The sanctions bill, born of U.S. politicians’ continuing accusations that Russia meddled in the 2016 election, was passed by Congress and sent to Trump’s desk for final approval at the end of July.
Following new sanctions against Russia that President Donald Trump signed into law last week, Moscow responded Monday by announcing Russia will speed up work on reducing the country’s dependence on Western payment systems and the U.S. dollar in general, according to Russia’s state-run RIA Novosti news agency.
“We will, of course, intensify work related to import substitution, reduction of dependence on U.S. payment systems, on the dollar as a settling currency and so on. It is becoming a vital need,” said Deputy Foreign Minister Sergei Ryabkov on Monday, as cited by RIA.
“(Otherwise) we will always sit on their hook, exactly what they need,” he added.
Russia didn’t wait for the U.S. president’s signature, however, and boldly responded within hours the bill’s congressional passage. As CNN reported:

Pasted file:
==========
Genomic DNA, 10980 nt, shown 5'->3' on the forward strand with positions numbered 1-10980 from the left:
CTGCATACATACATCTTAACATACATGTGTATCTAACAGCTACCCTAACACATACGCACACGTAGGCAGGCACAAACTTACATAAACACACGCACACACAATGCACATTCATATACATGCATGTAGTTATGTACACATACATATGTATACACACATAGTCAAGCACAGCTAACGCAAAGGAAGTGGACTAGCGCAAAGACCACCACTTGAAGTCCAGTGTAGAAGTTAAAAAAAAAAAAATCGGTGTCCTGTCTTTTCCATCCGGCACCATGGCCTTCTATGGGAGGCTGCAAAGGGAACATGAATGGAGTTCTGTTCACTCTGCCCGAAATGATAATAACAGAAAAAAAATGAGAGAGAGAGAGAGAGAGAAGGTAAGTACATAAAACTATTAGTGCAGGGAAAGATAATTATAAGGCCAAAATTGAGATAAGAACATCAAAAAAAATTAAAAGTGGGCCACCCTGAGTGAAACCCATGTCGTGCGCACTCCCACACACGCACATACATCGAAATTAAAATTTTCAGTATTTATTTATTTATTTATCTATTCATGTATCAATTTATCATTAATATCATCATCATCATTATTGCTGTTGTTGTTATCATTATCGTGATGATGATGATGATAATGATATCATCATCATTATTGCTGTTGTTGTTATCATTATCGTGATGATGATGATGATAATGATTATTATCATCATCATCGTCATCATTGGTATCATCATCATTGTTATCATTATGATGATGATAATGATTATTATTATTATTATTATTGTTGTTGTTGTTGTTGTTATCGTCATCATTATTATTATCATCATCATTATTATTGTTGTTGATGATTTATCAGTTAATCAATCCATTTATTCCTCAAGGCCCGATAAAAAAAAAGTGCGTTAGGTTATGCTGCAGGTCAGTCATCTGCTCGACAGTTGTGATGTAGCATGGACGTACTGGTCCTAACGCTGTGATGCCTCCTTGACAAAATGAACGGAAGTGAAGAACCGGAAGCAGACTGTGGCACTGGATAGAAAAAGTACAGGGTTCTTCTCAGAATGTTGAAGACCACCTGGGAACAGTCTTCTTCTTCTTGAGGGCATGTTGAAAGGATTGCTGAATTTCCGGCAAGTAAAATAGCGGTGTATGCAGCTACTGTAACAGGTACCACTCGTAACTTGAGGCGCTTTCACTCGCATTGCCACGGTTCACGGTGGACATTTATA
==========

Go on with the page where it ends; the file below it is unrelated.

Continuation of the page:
“President Vladimir Putin has hit back at new American sanctions by ordering the US to cut staff at its diplomatic mission by 755, in Moscow’s most aggressive move against Washington since the final years of the Cold War.”
Trump signed the sanctions bill into law last Wednesday, August 2.
Deputy Foreign Minister Ryabkov’s comments Monday came as his boss, Foreign Minister Sergei Lavrov, and Secretary of State Rex Tillerson met on the sidelines of an Association of Southeast Asian Nations (ASEAN) forum in the Philippines.
Speaking of the U.S.-Russia relationship following his talk with Lavrov, Tillerson said Monday that there exists “serious mistrust between our two countries” but that they “simply have to find some way to deal with that.”
Of the alleged Russian interference in the 2016 election, Tillerson said the U.S. needs to help Russia “understand how serious this incident had been and how seriously it damaged the relationship.”
The secretary of state also said Monday that an official response to Russia’s expulsion of 755 U.S. diplomats at the end of July can be expected by September 1.
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